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Publication numberUS20060007496 A1
Publication typeApplication
Application numberUS 10/888,921
Publication dateJan 12, 2006
Filing dateJul 9, 2004
Priority dateJul 9, 2004
Also published asUS7391536
Publication number10888921, 888921, US 2006/0007496 A1, US 2006/007496 A1, US 20060007496 A1, US 20060007496A1, US 2006007496 A1, US 2006007496A1, US-A1-20060007496, US-A1-2006007496, US2006/0007496A1, US2006/007496A1, US20060007496 A1, US20060007496A1, US2006007496 A1, US2006007496A1
InventorsJon McElvain
Original AssigneeXerox Corporation
Export CitationBiBTeX, EndNote, RefMan
External Links: USPTO, USPTO Assignment, Espacenet
Method for smooth trapping suppression of small graphical objects using color interpolation
US 20060007496 A1
Abstract
A method for smooth trapping of a small graphical object, includes receiving from a trap generator the location of a trap pixel in a small object that should be changed in color; determining the width of the small object containing the trap pixel; comparing the width of the thin object with a trap threshold width; if the width of the thin object is less than the trap threshold width, adjusting the hue of the trap pixel according to a predetermined relationship; and applying a trap correction to the trap pixel according to the adjusted trap hue. The predetermined relationship may be a linear relationship that interpolates the trap hue monotonically (from the original trap hue to the original object hue) for object widths less than the trap threshold width. The method may be applied to small objects and small font text objects.
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Claims(14)
1. A method for smooth trapping of a thin graphical object, comprising:
receiving from a trap generator the location of a trap pixel in a small object and the required trap color;
determining the width of the thin object;
comparing the width of the thin object with a predetermined trap threshold width;
if the width of the thin object is less than the predetermined trap threshold width, adjusting the hue of the trap pixel according to a predetermined relationship; and
applying a trap color correction to the trap pixel according to the adjusted trap hue.
2. The method of claim 1, wherein the adjusting step comprises interpolating between the original trap color specified by the trap generator and the original object color.
3. The method of claim 1, wherein the predetermined relationship comprises:

t′ α=α(w t , w)t α+{1−α(w t , w)}c α,
where tα and t′α are the original and adjusted trap colors for a separation α, cα is the original object color, w and wt are the object dimension and threshold, and α(wt, w) is the object size weight function.
4. The method of claim 3, wherein α(wt, w)=(w/wt) for w<wt, and α(wt, w)=1 for w>wt.
5. The method of claim 3, wherein α(wt, w) is a monotonically increasing function that approaches unity at or above the specified trap width threshold.
6. A method for smooth trapping of a thin graphical object, comprising:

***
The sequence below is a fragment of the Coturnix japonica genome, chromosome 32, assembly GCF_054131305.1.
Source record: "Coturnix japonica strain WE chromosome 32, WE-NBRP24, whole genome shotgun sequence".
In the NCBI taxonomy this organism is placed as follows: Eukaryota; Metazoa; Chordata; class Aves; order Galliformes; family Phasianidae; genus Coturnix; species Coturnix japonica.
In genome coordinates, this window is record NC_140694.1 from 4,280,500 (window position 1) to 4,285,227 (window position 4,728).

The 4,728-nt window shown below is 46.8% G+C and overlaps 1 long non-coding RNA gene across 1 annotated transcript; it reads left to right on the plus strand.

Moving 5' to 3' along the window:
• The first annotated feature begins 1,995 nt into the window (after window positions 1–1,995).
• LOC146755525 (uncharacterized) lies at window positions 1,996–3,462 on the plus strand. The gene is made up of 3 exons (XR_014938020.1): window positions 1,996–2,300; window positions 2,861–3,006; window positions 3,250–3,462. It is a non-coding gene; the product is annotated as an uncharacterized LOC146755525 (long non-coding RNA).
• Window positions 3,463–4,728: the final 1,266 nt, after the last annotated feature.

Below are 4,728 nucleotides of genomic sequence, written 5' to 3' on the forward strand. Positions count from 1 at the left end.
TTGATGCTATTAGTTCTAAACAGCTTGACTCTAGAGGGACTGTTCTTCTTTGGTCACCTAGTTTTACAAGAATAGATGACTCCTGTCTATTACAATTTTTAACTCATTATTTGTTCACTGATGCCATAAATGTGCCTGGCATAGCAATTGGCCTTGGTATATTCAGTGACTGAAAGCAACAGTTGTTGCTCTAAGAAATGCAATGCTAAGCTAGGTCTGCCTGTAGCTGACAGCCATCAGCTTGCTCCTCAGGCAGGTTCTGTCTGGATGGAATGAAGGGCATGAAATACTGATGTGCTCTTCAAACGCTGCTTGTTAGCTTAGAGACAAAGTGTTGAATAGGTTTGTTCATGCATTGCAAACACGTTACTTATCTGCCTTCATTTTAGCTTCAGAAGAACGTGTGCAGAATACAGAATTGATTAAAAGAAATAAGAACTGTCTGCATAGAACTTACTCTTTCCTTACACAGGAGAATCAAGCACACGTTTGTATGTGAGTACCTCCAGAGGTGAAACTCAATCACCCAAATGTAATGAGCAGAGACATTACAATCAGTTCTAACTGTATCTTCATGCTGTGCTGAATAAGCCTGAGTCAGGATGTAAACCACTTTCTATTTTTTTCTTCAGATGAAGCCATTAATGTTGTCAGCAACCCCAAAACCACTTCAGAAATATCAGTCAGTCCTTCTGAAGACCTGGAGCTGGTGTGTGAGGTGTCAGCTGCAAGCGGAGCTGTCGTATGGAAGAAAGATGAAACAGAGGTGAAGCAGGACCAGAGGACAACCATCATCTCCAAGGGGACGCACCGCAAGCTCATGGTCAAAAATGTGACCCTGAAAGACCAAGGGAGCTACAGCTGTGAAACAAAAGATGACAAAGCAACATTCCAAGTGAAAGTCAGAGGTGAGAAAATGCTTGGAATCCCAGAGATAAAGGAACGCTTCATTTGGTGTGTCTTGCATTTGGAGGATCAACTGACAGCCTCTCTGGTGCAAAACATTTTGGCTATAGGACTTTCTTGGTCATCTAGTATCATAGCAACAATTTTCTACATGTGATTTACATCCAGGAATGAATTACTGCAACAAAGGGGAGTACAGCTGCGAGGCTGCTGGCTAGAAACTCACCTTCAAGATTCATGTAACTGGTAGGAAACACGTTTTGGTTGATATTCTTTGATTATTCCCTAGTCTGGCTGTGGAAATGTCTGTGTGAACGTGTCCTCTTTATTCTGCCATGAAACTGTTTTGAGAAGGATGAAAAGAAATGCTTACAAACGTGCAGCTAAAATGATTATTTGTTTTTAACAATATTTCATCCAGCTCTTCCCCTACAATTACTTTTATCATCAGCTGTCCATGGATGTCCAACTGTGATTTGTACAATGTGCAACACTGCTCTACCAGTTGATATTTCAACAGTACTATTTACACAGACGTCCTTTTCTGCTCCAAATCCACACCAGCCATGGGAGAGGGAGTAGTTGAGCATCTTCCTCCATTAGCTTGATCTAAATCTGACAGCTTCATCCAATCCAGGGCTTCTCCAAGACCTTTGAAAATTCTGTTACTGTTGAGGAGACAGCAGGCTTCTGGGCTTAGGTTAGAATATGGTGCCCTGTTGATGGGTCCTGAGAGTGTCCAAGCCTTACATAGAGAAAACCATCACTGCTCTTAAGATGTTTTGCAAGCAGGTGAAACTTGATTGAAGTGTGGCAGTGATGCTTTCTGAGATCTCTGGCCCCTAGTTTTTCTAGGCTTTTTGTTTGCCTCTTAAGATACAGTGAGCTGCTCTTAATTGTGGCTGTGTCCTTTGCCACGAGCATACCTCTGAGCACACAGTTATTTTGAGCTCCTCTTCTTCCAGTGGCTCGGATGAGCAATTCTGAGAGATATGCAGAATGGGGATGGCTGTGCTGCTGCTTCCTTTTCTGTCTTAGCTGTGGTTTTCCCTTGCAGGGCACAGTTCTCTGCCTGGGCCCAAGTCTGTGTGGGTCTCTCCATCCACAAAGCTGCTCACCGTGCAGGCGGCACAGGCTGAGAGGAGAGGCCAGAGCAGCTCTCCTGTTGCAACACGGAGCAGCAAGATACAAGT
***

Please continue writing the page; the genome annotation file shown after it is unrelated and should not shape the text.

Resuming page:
for each separation in CIELAB color space:
receiving from a trap generator the location of a trap pixel in a small object and the required trap color;
determining the width of the thin object;
comparing the width of the thin object with a predetermined trap threshold width;
if the width of the thin object is less than the predetermined trap threshold width, adjusting the hue of the trap pixel according to a predetermined relationship; and
applying a trap color correction to the trap pixel according to the adjusted trap hue.
7. The method of claim 6, wherein the predetermined relationship comprises:

t′ α=α(w t , w)t α+{1−α(w t , w)}c α,
where tα and t′α are the original and adjusted trap colors for a separation α, cα is the original object color, w and w, are the object dimension and threshold, and fα(wt, w) is the object size weight function.
8. The method of claim 7, wherein the L* separation of the trap is modified more weakly than that of the a* and b* separations.
9. A method for smooth trapping of a small object, comprising:
receiving from a trap generator the location of a trap pixel at an edge of the small object and the required trap color;
wherein a small object has a size of the order of a few pixels;
determining a dimension of the small object;
comparing the dimension of the small object with a trap threshold width;
if the dimension of the object is less than the trap threshold width, for each trap pixel along the edge of the small object, adjusting the hue of the trap pixel according to a predetermined relationship; and
applying a trap color correction to the trap pixel according to the adjusted trap hue.
10. A method for smooth trapping of a text object, comprising:
receiving from a trap generator the location of a trap pixel in the text object and the required trap color;
wherein a text object has a font size;
determining the font size of the text object containing the trap pixel;
comparing the font size of the object with a trap threshold font size;
if the font size of the object is less than the trap threshold font size, adjusting the hue of the trap pixel according to a predetermined relationship; and
applying a trap correction uniformly to the text object according to the adjusted trap hue.
11. A method for smooth trapping of a thin object, comprising: